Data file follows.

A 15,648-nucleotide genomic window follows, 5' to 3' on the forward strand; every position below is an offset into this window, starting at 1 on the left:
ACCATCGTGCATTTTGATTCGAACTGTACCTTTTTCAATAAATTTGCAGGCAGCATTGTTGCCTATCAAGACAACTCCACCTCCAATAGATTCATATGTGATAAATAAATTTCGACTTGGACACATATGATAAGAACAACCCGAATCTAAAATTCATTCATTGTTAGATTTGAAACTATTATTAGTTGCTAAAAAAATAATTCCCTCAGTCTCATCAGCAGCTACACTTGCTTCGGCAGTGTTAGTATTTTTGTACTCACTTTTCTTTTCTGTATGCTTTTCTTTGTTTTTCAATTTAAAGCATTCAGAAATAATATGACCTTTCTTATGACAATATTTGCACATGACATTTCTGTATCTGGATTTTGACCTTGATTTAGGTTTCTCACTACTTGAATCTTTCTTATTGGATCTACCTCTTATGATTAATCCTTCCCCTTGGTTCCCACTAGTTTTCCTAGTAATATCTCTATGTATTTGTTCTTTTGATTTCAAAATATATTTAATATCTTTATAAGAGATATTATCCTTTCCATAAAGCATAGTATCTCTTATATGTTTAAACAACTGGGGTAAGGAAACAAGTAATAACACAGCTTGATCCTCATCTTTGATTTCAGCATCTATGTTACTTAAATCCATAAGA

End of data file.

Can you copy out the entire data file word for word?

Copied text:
A 15,648-nucleotide genomic window follows, 5' to 3' on the forward strand; every position below is an offset into this window, starting at 1 on the left:
ACCATCGTGCATTTTGATTCGAACTGTACCTTTTTCAATAAATTTGCAGGCAGCATTGTTGCCTATCAAGACAACTCCACCTCCAATAGATTCATATGTGATAAATAAATTTCGACTTGGACACATATGATAAGAACAACCCGAATCTAAAATTCATTCATTGTTAGATTTGAAACTATTATTAGTTGCTAAAAAAATAATTCCCTCAGTCTCATCAGCAGCTACACTTGCTTCGGCAGTGTTAGTATTTTTGTACTCACTTTTCTTTTCTGTATGCTTTTCTTTGTTTTTCAATTTAAAGCATTCAGAAATAATATGACCTTTCTTATGACAATATTTGCACATGACATTTCTGTATCTGGATTTTGACCTTGATTTAGGTTTCTCACTACTTGAATCTTTCTTATTGGATCTACCTCTTATGATTAATCCTTCCCCTTGGTTCCCACTAGTTTTCCTAGTAATATCTCTATGTATTTGTTCTTTTGATTTCAAAATATATTTAATATCTTTATAAGAGATATTATCCTTTCCATAAAGCATAGTATCTCTTATATGTTTAAACAACTGGGGTAAGGAAACAAGTAATAACACAGCTTGATCCTCATCTTTGATTTCAGCATCTATGTTACTTAAATCCATAAGA